That's the only way to describe today's weather. Cold, sleet, wet. I guess it is an Alberta clipper that is coming through. Nothing to do but stay inside and putz around.

So, I dug through some boxes in the garage, hoping to sort out some of the accumulated stuff. Got stuck reading old journals from my college years in the mid-1980s. Boy, I wouldn't go through that time of life again.

I was too young to take proper advantage of college. I couldn't decide upon a major because every one of them felt wrong. I couldn't decide upon a career for fear that committing to one would swallow me up in its minutea.

People grated one me more than they should have. I was in the dormitory, and quarters were a bit tight. I was used to absolute quiet, and the dorm was anything but quiet. I wasn't much of a partier, so that didn't appeal. I kept thinking that there was, somewhere, an ideal group of people with whom I could converse with perfect ease. Where were they? I imagined they hung out in a coffee shop in Manhattan.

Now I know such a group doesn't exist. You take people in bits and pieces, emphasizing the good bits and overlooking the bad bits, and in that way you can gain the necessary social sustenance.

If you keep searching for the ideal situation, you will never find it. The trick is to make your present situation as ideal as possible. However, in college, I was still paralyzed by the fear that every possible career, every friendship, every bold new direction would define me for good. As a result, I committed to nothing.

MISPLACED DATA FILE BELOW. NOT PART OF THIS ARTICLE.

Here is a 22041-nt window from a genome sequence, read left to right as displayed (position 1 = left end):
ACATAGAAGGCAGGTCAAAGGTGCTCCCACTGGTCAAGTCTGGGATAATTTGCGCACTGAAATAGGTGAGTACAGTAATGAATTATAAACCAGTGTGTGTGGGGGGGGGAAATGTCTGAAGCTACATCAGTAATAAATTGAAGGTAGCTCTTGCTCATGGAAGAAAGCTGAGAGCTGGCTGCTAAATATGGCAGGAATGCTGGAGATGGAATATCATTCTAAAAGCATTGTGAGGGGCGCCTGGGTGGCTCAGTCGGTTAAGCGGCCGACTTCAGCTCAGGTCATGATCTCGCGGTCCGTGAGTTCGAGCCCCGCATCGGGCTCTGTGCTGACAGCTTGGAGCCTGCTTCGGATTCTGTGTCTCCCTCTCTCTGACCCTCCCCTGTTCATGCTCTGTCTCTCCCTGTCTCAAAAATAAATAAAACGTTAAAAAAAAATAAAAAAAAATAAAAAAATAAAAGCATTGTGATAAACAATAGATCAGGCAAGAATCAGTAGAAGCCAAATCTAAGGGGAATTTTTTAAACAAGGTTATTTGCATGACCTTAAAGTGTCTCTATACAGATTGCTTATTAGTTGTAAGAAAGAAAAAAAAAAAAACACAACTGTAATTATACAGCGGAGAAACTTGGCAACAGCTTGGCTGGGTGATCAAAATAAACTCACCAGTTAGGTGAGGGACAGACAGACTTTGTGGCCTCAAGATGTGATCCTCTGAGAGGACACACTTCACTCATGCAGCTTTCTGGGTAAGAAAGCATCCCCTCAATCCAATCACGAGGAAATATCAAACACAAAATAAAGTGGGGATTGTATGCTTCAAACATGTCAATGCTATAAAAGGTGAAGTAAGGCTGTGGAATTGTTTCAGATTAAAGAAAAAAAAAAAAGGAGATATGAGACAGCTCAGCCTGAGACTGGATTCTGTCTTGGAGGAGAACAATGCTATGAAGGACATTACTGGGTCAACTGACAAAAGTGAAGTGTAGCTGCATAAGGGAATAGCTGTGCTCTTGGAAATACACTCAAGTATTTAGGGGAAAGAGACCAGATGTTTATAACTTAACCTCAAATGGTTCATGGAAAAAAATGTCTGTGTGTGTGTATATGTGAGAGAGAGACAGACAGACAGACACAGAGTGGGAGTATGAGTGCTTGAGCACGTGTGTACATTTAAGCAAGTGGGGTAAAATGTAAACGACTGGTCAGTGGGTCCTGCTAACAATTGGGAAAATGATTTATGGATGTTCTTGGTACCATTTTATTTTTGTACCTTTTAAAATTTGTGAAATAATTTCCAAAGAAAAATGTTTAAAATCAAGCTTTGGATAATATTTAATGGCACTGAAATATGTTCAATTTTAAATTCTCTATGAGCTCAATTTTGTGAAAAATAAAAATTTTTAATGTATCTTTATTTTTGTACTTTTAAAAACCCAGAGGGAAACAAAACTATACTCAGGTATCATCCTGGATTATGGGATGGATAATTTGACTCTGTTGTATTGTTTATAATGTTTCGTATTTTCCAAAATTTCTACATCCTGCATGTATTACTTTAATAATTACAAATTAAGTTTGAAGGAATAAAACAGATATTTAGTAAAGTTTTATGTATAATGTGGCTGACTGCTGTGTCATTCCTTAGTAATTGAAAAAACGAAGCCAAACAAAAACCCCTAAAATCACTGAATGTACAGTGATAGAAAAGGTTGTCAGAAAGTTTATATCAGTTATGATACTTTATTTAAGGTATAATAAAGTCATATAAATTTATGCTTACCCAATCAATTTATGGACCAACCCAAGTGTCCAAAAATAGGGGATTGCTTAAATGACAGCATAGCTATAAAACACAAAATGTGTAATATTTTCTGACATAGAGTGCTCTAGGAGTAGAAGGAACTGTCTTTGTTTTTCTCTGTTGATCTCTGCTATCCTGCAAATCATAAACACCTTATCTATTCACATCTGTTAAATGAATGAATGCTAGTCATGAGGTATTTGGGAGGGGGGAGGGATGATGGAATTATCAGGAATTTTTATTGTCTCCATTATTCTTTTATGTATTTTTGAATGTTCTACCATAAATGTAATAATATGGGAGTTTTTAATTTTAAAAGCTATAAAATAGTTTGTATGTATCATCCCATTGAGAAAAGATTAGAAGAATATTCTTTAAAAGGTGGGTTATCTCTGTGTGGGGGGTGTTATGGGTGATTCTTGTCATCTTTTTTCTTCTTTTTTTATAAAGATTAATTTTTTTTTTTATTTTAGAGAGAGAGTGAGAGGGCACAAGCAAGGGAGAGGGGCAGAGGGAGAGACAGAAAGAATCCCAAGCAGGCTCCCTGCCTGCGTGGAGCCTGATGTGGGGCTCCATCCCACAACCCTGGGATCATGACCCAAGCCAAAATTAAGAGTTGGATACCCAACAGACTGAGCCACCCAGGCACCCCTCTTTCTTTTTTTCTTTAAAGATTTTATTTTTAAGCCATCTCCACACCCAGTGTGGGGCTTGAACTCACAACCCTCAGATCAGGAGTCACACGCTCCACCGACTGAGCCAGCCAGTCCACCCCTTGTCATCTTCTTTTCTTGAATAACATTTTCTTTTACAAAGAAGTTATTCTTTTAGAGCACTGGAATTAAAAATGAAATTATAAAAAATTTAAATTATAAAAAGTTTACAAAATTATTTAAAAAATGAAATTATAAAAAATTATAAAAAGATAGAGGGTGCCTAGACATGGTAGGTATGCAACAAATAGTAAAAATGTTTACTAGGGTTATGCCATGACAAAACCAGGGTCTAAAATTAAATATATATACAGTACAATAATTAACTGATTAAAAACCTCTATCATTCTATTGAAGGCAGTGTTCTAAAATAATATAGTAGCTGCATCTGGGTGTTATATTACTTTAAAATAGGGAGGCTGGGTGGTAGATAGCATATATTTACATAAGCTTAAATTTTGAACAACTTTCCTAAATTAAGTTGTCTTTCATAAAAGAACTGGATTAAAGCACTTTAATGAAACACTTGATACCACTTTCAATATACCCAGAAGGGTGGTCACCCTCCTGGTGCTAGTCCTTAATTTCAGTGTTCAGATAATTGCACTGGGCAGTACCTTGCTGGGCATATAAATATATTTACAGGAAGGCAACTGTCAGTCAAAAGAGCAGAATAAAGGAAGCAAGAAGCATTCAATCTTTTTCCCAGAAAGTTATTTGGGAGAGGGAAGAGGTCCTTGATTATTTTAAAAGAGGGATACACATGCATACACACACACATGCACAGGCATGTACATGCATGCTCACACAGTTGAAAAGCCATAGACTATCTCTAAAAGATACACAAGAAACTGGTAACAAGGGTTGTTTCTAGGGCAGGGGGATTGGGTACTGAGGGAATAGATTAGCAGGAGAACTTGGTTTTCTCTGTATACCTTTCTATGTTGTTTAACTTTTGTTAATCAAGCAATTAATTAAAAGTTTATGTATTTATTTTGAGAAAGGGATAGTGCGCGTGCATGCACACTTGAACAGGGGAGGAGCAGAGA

That fear overcame me the day I signed the papers to take over the nursery. Now I am a nurseryman, I thought. I won't be anything else but a nurseryman. I will be swallowed whole by the nursery and will spend my days weeding tree rows and fixing stoves. I will hang out with other nurserymen and talk about trees.

Well, the opposite was true. Committing to the business was liberating. I have been free to write, to play music, to teach, to travel, to do all the things I wanted to do during college but didn't dare.

If I would have had to depend upon writing for a living, it would never have been any fun. I would have been scared to say what I thought for fear of losing my livelihood. If I had to teach for a living, teaching wouldn't be nearly as fun. I would have been so consumed by advancing my career that I wouldn't have been able to relax and enjoy the students.

So, I finally learned a vital lesson: To commit is liberating, not imprisoning. Yes, you must choose carefully what you commit to, but it really isn't a life or death decision. Just get busy on what's in front of you and the rest will take care of itself.

Now, why was that so difficult?